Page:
Here we go …

Republican president candidate Donald Trump didn’t waste a moment Monday in blaming US exposure to China for the stock market rout.

“I’ve been talking about China for years. Because China’s going bad it’s going to bring us down, too, because we’re so heavily coupled with China,” said real-estate mogul Trump on Fox News. “I’m the one that says you better start un-coupling from China because China’s got problems.”

Trump (who’s not exactly Elizabeth Warren when it comes to economic policy) also fingered hedge funds for the debacle and said that if he were elected president in 2016 he would raise taxes on the wealthy and specifically target those working in high-stakes finance.

Not to be left out on the China chatter, former Hewlett-Packard Co chief executive Carly Fiorina said she had expected a market correction for “some time.”

“The market has been way too high, given the fundamentals. Our economy is not particularly strong — 2% growth is very lackluster. China’s economy has been slowing down for some time. Europe’s economy is in trouble,” she said.

But Fiorina avoided bashing China and mostly blamed the Federal Reserve.

“I think the stock market has hit record highs over and over again because the Federal Reserve has ensured, through its easy-money policy, that the stock market is the only place you can earn a return,” she said. “I think this is warranted honestly.”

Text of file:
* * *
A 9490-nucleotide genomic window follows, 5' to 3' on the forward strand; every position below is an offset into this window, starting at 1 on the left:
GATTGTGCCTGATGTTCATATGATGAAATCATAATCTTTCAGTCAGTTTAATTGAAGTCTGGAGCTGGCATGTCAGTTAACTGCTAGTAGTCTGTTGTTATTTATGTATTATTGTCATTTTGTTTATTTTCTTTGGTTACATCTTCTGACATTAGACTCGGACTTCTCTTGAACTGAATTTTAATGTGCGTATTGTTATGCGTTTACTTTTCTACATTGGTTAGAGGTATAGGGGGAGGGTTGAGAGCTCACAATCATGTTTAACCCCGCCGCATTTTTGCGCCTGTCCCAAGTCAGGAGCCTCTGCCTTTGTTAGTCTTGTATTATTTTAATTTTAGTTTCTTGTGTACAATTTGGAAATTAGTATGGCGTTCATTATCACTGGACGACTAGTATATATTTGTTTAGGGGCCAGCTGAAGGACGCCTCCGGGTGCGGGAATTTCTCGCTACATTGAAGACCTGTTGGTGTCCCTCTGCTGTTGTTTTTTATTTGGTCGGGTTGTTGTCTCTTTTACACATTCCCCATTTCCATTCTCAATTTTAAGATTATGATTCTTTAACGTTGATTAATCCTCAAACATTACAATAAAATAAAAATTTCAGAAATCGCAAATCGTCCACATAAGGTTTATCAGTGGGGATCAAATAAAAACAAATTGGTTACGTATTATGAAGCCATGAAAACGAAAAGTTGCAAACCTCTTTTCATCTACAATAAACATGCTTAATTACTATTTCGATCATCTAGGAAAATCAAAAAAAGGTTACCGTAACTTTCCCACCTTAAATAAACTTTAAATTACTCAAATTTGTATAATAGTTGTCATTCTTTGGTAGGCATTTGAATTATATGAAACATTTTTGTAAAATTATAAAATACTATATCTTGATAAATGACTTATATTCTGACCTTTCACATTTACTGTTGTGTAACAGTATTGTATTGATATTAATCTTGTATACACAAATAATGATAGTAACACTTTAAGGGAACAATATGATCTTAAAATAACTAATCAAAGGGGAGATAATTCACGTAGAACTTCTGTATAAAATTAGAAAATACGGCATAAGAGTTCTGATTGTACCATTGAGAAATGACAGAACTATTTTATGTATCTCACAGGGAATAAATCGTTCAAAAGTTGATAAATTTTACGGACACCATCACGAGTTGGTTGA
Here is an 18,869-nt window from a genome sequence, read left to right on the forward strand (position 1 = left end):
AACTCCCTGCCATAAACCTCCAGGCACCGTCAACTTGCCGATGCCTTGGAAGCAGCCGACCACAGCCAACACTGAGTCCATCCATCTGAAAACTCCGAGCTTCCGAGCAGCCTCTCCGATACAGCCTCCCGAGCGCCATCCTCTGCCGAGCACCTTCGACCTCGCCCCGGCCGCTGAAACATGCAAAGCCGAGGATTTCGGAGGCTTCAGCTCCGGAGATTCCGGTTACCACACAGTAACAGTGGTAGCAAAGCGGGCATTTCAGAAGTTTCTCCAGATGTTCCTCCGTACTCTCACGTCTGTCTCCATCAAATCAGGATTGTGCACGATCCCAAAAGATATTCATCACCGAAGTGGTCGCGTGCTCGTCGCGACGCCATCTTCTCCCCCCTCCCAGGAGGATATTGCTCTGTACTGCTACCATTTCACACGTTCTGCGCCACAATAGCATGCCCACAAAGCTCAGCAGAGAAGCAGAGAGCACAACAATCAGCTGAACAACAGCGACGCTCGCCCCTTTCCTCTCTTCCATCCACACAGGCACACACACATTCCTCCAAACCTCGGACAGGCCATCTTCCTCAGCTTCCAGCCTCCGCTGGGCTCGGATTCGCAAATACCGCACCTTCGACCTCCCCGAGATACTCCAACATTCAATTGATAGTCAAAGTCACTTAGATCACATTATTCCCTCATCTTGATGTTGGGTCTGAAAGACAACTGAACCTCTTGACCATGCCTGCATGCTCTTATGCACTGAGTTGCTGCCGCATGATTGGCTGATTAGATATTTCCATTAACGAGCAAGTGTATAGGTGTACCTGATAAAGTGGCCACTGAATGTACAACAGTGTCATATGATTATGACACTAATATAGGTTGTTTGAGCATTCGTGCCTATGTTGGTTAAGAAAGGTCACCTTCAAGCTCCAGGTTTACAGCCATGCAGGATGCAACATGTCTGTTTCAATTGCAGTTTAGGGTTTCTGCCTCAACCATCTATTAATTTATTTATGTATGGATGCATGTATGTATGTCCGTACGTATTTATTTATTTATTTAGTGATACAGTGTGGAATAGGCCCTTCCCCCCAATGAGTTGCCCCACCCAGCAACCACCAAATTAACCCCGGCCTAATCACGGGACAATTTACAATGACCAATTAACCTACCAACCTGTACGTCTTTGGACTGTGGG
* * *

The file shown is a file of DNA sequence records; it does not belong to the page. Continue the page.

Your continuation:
New Jersey Governor Chris Christie, also a Republican candidate, had a boilerplate reaction to the crash. He told Fox News the government under President Barack Obama (just Obama?) had borrowed too much and with China a major buyer of US debt a market correction in the Asian superpower is “going to have an even greater effect because this president doesn’t know how to say no to spending.”

“What you need to do in the Oval Office is rein this government in. Stop running up so much debt,” he said.

The Republican candidates clearly don’t want to be caught eating dim sum with their morning coffee.

Perceptions that China’s government was failing to respond with aggressive measures following an 11% drop in Chinese equities last week triggered a global free fall in stocks and selloffs in oil and commodities. The DJIA plunged more than 1,000 points, or about 6% shortly after Monday’s open.

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